CDC continues warning of e-coli in romaine lettuce

FILE - In this Nov. 20, 2018 file photo, romaine lettuce sits on the shelves as a shopper walks through the produce area of an Albertsons market in Simi Valley, Calif. After repeated food poisoning outbreaks linked to romaine lettuce, the produce industry is confronting the failure of its own safety measures in preventing contaminations. The latest outbreak underscores the challenge of eliminating risk for vegetables grown in open fields and eaten raw. It also highlights the role of nearby cattle operations and the delay of stricter federal food safety regulations. (AP Photo/Mark J. Terrill, File)

the U.S. Centers for Disease Control and Prevention (CDC) announced nine more people have reported illness from bad lettuce linked to a recall.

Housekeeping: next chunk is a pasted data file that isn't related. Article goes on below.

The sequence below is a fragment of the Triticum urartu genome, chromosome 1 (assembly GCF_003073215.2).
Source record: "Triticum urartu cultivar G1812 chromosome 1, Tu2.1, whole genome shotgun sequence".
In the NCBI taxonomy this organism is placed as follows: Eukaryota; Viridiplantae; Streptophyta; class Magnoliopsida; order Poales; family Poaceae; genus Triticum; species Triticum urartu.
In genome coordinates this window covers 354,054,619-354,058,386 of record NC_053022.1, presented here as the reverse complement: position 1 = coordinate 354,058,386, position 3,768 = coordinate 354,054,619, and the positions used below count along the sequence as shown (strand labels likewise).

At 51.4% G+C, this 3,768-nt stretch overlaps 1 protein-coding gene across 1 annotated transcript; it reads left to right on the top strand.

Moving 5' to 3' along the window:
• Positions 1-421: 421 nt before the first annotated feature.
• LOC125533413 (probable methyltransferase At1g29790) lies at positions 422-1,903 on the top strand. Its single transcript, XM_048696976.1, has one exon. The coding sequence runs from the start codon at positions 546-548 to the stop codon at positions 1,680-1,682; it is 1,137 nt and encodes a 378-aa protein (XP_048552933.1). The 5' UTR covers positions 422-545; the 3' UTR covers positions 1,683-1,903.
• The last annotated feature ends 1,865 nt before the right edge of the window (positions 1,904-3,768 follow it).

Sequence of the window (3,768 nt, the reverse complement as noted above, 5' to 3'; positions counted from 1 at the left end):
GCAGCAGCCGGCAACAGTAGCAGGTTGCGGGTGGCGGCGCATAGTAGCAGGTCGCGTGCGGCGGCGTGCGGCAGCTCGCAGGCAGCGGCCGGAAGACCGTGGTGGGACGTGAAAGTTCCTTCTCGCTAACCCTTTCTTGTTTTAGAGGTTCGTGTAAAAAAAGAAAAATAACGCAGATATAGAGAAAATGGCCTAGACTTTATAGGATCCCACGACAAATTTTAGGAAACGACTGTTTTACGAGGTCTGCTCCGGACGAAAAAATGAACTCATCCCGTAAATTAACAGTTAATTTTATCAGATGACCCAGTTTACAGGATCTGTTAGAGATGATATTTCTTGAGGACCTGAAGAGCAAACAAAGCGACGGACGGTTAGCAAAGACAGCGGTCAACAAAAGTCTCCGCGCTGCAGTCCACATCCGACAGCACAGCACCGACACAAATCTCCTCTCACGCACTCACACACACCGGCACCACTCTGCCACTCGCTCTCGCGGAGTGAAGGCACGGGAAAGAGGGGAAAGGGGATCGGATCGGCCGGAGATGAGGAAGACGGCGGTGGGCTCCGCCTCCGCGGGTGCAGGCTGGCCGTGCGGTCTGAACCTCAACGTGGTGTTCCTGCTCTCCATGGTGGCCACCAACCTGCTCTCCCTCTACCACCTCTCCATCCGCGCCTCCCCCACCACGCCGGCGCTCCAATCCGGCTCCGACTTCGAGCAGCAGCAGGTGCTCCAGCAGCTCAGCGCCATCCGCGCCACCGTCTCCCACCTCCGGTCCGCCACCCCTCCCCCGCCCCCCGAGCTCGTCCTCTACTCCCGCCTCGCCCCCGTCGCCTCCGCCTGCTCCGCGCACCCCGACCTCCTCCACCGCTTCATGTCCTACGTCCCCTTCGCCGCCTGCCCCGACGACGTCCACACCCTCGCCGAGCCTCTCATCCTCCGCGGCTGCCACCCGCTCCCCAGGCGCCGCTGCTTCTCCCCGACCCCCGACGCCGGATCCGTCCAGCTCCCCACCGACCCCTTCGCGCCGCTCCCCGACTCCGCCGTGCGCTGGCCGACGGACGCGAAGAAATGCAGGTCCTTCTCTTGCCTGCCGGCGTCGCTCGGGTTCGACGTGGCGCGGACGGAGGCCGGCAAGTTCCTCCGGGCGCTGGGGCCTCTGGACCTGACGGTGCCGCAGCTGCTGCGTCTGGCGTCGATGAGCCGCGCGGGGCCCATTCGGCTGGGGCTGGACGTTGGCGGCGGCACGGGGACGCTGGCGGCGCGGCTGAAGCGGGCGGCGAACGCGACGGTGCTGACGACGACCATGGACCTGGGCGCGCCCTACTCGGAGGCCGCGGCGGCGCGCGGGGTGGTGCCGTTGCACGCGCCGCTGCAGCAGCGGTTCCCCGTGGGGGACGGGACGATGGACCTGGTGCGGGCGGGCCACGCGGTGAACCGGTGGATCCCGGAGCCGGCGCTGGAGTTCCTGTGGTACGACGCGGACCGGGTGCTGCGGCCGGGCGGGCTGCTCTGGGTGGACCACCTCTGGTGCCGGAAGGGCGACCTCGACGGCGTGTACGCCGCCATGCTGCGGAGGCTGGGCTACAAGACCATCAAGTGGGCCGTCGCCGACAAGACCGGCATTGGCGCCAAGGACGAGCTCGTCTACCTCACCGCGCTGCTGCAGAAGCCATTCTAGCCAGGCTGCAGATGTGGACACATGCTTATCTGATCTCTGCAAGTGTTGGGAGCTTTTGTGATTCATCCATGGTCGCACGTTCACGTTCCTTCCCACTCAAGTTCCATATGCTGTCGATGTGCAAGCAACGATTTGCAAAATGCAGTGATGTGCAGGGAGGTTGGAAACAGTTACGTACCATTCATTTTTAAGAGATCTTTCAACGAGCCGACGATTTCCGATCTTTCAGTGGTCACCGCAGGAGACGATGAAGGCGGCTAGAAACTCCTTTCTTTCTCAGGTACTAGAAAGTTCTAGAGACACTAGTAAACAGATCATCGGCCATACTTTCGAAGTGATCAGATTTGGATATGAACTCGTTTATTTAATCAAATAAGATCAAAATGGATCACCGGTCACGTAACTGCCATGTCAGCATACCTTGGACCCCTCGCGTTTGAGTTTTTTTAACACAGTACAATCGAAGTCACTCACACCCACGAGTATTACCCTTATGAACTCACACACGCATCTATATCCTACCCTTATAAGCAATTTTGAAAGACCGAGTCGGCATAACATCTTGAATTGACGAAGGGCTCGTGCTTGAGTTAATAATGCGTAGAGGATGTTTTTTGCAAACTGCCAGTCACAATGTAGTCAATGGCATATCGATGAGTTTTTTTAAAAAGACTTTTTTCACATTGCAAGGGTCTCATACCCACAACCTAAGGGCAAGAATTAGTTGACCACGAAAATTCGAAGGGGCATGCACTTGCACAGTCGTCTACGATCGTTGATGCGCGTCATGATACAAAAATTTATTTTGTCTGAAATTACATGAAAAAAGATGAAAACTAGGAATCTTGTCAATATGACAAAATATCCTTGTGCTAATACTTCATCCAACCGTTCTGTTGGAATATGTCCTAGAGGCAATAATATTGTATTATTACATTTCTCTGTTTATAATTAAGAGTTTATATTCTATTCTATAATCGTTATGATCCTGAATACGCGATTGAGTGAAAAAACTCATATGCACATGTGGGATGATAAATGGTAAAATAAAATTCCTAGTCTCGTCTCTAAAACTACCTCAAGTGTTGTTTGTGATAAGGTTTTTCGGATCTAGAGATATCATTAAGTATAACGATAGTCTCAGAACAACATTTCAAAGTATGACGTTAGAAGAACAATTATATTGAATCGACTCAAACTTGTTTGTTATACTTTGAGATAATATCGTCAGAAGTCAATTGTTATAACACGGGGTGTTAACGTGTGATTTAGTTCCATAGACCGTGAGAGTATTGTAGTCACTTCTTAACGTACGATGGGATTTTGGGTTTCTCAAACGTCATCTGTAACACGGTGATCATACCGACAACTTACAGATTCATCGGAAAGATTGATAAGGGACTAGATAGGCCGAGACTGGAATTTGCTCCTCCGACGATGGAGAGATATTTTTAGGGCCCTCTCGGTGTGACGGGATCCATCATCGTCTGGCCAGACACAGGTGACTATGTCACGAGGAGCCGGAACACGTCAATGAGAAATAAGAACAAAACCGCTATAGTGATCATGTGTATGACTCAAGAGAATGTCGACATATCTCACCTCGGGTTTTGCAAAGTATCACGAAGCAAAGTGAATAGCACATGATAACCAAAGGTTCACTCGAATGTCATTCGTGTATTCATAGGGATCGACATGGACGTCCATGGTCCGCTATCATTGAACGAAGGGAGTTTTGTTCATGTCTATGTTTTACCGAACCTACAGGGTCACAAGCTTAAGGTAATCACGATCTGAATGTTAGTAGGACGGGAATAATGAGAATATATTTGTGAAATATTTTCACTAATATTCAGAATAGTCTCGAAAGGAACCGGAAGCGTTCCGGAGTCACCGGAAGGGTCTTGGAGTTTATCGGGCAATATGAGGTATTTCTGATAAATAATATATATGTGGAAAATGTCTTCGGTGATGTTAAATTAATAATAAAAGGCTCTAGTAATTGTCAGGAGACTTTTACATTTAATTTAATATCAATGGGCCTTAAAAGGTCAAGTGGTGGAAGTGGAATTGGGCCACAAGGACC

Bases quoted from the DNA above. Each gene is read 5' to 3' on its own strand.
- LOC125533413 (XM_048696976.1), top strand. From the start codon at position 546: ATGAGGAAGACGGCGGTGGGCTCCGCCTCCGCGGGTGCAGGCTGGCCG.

The CDC first reported an E. coli outbreak connected to romaine lettuce on November 26. Since then, 52 people in the United States have been infected in 15 different states, including Michigan.

So far 19 people have been hospitalized, and two have developed a type of kidney failure. No deaths have been reported.

Symptoms of the E coli infection, according to the CDC, include:

  • Watery of bloody diarrhea
  • Fever
  • Abdominal cramps
  • Nausea
  • Vomiting

The current strain of E. coli in the outbreak can cause more severe illness. Most people infected, though, report getting better within five to seven days.

The CDC updated their warning for romaine lettuce saying not to eat products from the California counties of Monterey, San Benito, San Luis Obispo, Santa Barbara, Santa Cruz and Ventura.

US officials: It's OK to eat some romaine, look for labels

Romaine lettuce harvested from other regions is not related to the outbreak, according to the FDA.

Now, romaine lettuce entering the market will be labeled with a harvest location and date. If your lettuce does not have these markings, the FDA said to throw it out.

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